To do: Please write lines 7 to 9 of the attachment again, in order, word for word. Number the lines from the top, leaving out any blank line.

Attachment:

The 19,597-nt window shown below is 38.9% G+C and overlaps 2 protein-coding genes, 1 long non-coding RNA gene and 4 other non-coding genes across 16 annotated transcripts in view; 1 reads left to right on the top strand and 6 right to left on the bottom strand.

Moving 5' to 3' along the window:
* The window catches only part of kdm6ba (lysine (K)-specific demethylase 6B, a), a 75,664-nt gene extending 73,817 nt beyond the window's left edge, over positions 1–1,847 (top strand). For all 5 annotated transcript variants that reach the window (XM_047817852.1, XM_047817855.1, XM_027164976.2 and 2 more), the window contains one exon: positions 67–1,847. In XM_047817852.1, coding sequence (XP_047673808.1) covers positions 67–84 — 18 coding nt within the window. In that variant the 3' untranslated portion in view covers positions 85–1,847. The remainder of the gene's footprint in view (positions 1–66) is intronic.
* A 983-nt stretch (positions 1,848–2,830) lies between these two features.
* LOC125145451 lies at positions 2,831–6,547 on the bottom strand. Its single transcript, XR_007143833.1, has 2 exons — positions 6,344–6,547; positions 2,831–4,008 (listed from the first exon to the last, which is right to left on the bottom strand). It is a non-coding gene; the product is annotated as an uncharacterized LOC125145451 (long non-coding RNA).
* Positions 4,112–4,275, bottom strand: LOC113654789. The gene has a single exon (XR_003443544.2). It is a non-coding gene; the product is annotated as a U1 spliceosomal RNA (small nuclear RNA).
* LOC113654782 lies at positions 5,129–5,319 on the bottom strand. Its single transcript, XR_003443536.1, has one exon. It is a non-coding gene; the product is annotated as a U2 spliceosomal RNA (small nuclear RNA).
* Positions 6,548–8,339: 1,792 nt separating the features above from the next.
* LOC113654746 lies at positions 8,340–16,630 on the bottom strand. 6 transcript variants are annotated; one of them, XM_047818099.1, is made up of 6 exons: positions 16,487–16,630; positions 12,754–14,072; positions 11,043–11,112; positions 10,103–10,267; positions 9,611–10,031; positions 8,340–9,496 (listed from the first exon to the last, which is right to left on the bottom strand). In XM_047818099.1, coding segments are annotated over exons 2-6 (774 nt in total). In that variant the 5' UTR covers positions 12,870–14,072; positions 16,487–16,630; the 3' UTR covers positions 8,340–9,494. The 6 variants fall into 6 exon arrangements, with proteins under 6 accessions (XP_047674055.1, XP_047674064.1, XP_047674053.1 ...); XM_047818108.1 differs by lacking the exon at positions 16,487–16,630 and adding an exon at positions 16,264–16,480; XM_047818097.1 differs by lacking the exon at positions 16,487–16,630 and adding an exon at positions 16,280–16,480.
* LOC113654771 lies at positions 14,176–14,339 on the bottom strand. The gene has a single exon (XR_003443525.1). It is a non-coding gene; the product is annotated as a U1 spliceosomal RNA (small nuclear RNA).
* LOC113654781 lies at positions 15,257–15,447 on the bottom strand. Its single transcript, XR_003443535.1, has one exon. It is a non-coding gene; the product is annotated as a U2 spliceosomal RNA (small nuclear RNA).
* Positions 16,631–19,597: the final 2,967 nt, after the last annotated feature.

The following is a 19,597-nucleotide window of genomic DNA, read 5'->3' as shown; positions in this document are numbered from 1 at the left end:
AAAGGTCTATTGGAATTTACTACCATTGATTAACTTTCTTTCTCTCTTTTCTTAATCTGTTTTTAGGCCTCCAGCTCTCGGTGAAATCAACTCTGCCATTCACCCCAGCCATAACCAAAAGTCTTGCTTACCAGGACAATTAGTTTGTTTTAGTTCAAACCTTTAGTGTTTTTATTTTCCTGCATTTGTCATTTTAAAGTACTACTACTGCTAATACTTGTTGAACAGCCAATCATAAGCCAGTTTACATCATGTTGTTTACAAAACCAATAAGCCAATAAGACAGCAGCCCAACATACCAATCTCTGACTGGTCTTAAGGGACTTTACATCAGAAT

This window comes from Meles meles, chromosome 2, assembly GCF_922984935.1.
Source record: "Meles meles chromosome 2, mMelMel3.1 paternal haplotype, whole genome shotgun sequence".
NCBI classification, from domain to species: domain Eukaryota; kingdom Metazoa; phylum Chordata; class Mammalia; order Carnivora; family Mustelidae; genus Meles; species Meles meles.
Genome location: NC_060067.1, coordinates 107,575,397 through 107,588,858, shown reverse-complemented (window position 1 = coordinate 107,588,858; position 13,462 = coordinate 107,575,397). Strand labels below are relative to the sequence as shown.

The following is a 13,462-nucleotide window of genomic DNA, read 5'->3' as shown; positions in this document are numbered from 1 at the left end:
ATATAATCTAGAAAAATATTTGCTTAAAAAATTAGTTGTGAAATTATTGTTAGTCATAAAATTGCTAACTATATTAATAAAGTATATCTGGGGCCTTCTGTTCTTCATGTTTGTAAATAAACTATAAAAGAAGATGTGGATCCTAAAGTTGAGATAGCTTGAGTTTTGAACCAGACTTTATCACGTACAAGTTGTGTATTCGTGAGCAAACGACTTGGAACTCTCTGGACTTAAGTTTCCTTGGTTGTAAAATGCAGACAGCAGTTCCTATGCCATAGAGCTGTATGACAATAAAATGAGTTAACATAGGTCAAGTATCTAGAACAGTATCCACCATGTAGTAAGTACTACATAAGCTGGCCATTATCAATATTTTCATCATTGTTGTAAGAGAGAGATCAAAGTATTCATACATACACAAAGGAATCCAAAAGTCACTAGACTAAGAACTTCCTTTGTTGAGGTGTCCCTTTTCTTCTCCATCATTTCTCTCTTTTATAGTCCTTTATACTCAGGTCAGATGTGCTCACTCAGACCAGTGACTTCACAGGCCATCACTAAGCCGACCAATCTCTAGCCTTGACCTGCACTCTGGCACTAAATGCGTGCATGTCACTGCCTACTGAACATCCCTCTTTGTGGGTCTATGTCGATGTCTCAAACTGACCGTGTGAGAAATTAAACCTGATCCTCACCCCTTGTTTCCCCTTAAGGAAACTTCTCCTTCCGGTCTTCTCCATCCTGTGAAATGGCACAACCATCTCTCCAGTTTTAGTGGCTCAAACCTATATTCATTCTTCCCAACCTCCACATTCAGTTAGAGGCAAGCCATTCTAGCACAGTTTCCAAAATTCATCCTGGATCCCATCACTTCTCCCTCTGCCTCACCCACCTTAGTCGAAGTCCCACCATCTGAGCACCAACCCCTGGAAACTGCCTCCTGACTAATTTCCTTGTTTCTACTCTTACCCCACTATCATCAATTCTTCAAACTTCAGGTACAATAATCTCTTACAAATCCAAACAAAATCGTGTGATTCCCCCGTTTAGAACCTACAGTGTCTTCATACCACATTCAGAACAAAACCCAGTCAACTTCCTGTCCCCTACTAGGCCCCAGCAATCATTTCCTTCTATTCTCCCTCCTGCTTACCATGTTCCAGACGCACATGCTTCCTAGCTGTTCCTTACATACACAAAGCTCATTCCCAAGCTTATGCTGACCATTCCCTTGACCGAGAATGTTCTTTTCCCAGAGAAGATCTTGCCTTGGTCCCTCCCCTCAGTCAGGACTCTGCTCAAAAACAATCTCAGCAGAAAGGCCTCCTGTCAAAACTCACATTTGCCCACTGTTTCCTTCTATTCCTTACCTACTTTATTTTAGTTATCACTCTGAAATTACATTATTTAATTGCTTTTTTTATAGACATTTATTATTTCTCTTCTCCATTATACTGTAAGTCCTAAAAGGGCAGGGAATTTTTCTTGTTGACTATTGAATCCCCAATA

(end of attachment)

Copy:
* LOC113654782 lies at positions 5,129–5,319 on the bottom strand. Its single transcript, XR_003443536.1, has one exon. It is a non-coding gene; the product is annotated as a U2 spliceosomal RNA (small nuclear RNA).
* Positions 6,548–8,339: 1,792 nt separating the features above from the next.
* LOC113654746 lies at positions 8,340–16,630 on the bottom strand. 6 transcript variants are annotated; one of them, XM_047818099.1, is made up of 6 exons: positions 16,487–16,630; positions 12,754–14,072; positions 11,043–11,112; positions 10,103–10,267; positions 9,611–10,031; positions 8,340–9,496 (listed from the first exon to the last, which is right to left on the bottom strand). In XM_047818099.1, coding segments are annotated over exons 2-6 (774 nt in total). In that variant the 5' UTR covers positions 12,870–14,072; positions 16,487–16,630; the 3' UTR covers positions 8,340–9,494. The 6 variants fall into 6 exon arrangements, with proteins under 6 accessions (XP_047674055.1, XP_047674064.1, XP_047674053.1 ...); XM_047818108.1 differs by lacking the exon at positions 16,487–16,630 and adding an exon at positions 16,264–16,480; XM_047818097.1 differs by lacking the exon at positions 16,487–16,630 and adding an exon at positions 16,280–16,480.